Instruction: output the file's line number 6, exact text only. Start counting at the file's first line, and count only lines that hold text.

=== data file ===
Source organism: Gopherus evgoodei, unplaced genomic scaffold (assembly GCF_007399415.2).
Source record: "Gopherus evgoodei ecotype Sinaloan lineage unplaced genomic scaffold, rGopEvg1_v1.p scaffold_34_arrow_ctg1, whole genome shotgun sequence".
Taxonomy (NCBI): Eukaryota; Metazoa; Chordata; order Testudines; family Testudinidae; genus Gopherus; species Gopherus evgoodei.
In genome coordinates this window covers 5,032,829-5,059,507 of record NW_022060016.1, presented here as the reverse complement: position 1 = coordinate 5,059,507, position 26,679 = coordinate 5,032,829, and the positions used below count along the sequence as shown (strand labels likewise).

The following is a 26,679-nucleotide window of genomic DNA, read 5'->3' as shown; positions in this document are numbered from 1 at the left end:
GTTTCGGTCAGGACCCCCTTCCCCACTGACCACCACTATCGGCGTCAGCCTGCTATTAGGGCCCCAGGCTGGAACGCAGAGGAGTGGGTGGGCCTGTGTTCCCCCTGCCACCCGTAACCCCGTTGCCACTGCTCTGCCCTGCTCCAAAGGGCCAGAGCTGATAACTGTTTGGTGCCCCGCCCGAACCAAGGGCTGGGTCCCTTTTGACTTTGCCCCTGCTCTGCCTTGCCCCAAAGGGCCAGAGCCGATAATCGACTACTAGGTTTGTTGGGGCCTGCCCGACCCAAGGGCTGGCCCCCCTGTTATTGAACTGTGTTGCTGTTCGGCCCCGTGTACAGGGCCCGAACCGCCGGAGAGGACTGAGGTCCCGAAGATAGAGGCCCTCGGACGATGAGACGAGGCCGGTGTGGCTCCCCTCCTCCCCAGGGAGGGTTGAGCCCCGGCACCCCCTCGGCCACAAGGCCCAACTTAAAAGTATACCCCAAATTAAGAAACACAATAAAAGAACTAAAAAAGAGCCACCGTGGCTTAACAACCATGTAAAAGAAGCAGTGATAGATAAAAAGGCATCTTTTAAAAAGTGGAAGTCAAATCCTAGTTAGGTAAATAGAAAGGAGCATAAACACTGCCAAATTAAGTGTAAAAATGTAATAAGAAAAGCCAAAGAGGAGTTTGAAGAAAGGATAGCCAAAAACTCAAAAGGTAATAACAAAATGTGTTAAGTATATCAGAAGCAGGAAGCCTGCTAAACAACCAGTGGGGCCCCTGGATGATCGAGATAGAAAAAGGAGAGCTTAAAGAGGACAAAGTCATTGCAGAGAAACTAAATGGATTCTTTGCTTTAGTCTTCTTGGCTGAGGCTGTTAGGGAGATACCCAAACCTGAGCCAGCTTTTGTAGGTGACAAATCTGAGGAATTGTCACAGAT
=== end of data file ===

GTTTCGGTCAGGACCCCCTTCCCCACTGACCACCACTATCGGCGTCAGCCTGCTATTAGGGCCCCAGGCTGGAACGCAGAGGAGTGGGTGGGCCTGTGTTCCCCCTGCCACCCGTAACCCCGTTGCCACTGCTCTGCCCTGCTCCAAAGGGCCAGAGCTGATAACTGTTTGGTGCCCCGCCCGAACCAAGGGCTGGGTCCCTTTTGACTTTGCCCCTGCTCTGCCTTGCCCCAAAGGGCCAGAGCCGATAATCGACTACTAGGTTTGTTGGGGCCTGCCCGACCCAAGGGCTGGCCCCCCTGTTATTGAACTGTGTTGCTGTTCGGCCCCGTGTACAGGGCCCGAACCGCCGGAGAGGACTGAGGTCCCGAAGATAGAGGCCCTCGGACGATGAGACGAGGCCGGTGTGGCTCCCCTCCTCCCCAGGGAGGGTTGAGCCCCGGCACCCCCTCGGCCACAAGGCCCAACTTAAAAGTATACCCCAAATTAAGAAACACAATAAAAGAACTAAAAAAGAGCCACCGTGGCTTAACAACCATGTAAAAGAAGCAGTGATAGATAAAAAGGCATCTTTTAAAAAGTGGAAGTCAAATCCTAGTTAGGTAAATAGAAAGGAGCATAAACACTGCCAAATTAAGTGTAAAAATGTAATAAGAAAAGCCAAAGAGGAGTTTGAAGAAAGGATAGCCAAAAACTCAAAAGGTAATAACAAAATGTGTTAAGTATATCAGAAGCAGGAAGCCTGCTAAACAACCAGTGGGGCCCCTGGATGATCGAGATAGAAAAAGGAGAGCTTAAAGAGGACAAAGTCATTGCAGAGAAACTAAATGGATTCTTTGCTTTAGTCTTCTTGGCTGAGGCTGTTAGGGAGATACCCAAACCTGAGCCAGCTTTTGTAGGTGACAAATCTGAGGAATTGTCACAGAT